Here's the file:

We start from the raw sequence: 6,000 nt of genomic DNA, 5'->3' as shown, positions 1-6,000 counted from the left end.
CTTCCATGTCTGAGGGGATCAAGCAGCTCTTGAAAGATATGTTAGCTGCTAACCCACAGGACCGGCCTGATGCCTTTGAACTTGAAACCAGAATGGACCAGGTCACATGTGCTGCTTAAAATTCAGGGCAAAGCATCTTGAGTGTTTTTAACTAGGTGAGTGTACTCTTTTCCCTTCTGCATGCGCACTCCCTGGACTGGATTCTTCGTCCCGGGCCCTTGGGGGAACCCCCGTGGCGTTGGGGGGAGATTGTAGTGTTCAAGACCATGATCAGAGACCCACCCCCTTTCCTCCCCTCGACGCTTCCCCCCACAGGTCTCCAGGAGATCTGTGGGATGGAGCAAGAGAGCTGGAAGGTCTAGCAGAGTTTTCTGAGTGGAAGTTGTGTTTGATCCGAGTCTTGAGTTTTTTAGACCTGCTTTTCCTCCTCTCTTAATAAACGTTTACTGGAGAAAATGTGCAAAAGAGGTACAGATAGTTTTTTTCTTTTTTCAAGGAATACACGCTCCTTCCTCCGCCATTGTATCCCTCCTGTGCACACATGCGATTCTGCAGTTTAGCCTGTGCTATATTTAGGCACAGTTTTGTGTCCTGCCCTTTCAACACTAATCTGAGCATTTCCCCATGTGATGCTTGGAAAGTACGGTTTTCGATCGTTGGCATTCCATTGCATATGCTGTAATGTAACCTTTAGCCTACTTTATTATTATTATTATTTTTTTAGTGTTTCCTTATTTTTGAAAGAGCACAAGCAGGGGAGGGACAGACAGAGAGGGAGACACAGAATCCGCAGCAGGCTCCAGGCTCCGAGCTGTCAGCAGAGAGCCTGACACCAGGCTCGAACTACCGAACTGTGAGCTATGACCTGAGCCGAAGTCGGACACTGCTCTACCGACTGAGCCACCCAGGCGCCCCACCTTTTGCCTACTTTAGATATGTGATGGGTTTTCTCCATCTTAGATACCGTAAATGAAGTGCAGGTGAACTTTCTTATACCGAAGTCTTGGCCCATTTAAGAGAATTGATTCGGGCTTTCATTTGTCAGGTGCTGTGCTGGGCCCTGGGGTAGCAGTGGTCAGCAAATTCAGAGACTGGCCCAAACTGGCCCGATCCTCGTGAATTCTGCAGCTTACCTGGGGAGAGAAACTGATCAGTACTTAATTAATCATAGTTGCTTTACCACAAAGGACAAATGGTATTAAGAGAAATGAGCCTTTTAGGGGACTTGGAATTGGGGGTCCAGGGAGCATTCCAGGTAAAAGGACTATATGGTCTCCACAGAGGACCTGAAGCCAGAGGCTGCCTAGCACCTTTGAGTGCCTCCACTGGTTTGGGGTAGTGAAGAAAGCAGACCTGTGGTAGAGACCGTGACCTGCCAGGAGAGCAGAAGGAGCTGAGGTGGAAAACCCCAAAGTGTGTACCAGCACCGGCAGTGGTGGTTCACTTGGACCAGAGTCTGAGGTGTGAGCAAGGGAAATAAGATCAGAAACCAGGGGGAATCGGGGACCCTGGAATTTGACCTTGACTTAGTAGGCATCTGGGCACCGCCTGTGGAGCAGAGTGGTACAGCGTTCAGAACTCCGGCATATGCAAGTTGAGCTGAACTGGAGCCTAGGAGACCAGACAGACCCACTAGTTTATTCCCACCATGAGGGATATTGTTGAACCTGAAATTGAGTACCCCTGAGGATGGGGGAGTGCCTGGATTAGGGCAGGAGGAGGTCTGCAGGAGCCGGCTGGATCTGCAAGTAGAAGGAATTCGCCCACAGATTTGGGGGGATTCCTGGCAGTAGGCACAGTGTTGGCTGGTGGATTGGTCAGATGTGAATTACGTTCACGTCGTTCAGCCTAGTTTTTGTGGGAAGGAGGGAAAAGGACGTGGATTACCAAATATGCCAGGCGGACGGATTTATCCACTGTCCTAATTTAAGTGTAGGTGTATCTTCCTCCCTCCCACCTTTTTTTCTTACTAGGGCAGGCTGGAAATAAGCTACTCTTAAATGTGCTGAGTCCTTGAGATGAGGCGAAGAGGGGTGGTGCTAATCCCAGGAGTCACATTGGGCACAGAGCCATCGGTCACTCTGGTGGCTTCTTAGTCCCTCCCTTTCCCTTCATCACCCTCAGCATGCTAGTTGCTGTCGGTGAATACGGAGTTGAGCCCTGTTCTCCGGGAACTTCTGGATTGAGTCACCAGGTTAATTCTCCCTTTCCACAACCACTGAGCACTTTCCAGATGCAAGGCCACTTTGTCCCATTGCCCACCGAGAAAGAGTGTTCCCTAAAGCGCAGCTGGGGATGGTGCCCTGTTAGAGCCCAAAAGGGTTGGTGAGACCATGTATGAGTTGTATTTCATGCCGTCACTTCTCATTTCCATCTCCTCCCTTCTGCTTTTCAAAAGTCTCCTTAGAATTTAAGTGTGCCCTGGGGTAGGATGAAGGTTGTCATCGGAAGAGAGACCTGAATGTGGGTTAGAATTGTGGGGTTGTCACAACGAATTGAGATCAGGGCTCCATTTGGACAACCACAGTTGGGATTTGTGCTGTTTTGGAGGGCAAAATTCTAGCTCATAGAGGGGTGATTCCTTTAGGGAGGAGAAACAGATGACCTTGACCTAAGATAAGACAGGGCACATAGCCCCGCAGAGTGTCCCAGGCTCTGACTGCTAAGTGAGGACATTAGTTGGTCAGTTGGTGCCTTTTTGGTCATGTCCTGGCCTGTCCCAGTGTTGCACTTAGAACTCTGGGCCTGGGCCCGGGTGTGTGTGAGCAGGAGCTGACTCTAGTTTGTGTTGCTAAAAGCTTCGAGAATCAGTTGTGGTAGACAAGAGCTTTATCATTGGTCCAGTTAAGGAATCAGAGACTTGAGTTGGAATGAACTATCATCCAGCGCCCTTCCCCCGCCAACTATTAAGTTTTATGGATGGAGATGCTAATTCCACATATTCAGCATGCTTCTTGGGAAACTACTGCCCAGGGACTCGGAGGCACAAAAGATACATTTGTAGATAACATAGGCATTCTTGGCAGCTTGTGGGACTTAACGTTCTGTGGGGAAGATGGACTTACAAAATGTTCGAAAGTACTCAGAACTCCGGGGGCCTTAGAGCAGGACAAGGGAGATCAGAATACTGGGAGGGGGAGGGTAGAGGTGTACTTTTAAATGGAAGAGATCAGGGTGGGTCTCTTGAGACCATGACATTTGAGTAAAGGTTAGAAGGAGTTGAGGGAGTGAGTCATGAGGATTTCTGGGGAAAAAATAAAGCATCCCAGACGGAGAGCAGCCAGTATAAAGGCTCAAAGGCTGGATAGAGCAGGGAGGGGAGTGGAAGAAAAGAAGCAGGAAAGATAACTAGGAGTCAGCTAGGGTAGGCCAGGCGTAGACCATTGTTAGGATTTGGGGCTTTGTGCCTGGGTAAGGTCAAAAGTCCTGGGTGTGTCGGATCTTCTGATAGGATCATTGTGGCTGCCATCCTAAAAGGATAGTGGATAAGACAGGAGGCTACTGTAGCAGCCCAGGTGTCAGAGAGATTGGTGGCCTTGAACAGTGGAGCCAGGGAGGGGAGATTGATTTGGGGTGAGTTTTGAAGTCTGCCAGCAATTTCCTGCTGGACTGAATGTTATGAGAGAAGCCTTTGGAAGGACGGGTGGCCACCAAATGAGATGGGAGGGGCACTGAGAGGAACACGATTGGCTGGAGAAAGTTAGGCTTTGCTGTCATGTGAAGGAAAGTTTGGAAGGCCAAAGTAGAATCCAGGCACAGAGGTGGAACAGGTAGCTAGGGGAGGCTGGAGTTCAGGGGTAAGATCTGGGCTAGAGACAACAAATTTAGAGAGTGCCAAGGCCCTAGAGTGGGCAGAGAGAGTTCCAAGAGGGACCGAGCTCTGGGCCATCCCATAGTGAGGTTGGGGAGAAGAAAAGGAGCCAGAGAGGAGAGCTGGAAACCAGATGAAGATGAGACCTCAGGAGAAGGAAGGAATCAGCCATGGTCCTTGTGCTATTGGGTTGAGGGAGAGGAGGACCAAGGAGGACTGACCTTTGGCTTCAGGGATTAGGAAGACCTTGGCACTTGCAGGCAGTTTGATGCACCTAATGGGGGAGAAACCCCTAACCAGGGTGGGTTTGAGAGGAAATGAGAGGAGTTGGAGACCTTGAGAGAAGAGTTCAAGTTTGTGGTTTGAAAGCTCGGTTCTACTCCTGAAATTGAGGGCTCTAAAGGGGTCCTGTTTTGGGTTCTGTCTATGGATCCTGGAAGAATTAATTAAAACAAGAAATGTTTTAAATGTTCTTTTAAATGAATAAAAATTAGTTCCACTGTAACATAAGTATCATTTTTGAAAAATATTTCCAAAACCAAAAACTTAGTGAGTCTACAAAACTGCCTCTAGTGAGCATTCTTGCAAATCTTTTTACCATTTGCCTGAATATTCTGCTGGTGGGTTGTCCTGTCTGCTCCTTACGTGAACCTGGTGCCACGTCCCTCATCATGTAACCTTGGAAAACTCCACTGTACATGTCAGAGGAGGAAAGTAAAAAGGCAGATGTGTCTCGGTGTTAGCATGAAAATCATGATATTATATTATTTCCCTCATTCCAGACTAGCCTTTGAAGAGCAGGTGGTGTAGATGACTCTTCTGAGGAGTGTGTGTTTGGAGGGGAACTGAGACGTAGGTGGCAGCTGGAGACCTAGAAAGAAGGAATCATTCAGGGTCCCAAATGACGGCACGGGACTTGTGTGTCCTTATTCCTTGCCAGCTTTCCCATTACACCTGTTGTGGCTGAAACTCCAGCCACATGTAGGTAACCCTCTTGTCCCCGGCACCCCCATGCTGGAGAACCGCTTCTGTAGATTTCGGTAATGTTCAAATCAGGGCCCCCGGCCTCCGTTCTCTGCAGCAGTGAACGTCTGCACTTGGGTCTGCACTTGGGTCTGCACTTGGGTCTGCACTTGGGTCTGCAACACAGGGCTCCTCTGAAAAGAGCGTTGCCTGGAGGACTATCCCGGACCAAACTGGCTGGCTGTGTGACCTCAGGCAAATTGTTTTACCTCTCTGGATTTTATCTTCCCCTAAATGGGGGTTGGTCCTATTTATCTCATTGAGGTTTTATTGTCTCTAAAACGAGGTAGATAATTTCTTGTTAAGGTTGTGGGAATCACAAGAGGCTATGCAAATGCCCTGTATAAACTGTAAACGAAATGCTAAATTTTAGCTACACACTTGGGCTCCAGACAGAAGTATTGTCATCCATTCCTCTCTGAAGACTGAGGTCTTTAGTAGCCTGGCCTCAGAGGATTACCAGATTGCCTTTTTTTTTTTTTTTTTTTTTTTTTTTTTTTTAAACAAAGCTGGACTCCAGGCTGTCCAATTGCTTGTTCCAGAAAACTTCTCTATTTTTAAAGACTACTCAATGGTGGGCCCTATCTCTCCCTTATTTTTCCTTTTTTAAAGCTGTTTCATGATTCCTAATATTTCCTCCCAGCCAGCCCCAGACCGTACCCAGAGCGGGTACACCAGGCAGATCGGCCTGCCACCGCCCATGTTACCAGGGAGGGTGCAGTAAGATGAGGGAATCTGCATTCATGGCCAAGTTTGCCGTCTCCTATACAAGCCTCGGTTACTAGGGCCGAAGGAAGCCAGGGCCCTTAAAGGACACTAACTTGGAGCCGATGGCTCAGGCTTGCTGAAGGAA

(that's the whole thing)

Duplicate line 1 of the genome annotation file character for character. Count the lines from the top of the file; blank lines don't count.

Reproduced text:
We start from the raw sequence: 6,000 nt of genomic DNA, 5'->3' as shown, positions 1-6,000 counted from the left end.